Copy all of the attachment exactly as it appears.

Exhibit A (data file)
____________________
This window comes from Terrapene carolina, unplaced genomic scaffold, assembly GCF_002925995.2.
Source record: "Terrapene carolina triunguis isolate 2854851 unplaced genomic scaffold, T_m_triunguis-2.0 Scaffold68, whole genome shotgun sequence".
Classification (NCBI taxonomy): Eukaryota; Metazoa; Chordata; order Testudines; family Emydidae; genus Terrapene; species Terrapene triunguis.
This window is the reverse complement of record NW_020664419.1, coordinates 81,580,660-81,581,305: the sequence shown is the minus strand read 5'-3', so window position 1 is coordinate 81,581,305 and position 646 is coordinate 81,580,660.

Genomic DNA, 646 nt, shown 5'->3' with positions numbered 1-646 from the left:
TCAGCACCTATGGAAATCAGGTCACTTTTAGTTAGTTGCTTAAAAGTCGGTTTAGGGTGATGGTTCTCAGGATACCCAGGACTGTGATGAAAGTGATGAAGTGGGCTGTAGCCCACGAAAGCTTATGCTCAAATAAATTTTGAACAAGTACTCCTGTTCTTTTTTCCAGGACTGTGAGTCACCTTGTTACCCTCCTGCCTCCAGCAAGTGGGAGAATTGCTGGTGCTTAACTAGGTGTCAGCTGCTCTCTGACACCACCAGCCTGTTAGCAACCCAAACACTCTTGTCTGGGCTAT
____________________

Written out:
This window comes from Terrapene carolina, unplaced genomic scaffold, assembly GCF_002925995.2.
Source record: "Terrapene carolina triunguis isolate 2854851 unplaced genomic scaffold, T_m_triunguis-2.0 Scaffold68, whole genome shotgun sequence".
Classification (NCBI taxonomy): Eukaryota; Metazoa; Chordata; order Testudines; family Emydidae; genus Terrapene; species Terrapene triunguis.
This window is the reverse complement of record NW_020664419.1, coordinates 81,580,660-81,581,305: the sequence shown is the minus strand read 5'-3', so window position 1 is coordinate 81,581,305 and position 646 is coordinate 81,580,660.

Genomic DNA, 646 nt, shown 5'->3' with positions numbered 1-646 from the left:
TCAGCACCTATGGAAATCAGGTCACTTTTAGTTAGTTGCTTAAAAGTCGGTTTAGGGTGATGGTTCTCAGGATACCCAGGACTGTGATGAAAGTGATGAAGTGGGCTGTAGCCCACGAAAGCTTATGCTCAAATAAATTTTGAACAAGTACTCCTGTTCTTTTTTCCAGGACTGTGAGTCACCTTGTTACCCTCCTGCCTCCAGCAAGTGGGAGAATTGCTGGTGCTTAACTAGGTGTCAGCTGCTCTCTGACACCACCAGCCTGTTAGCAACCCAAACACTCTTGTCTGGGCTAT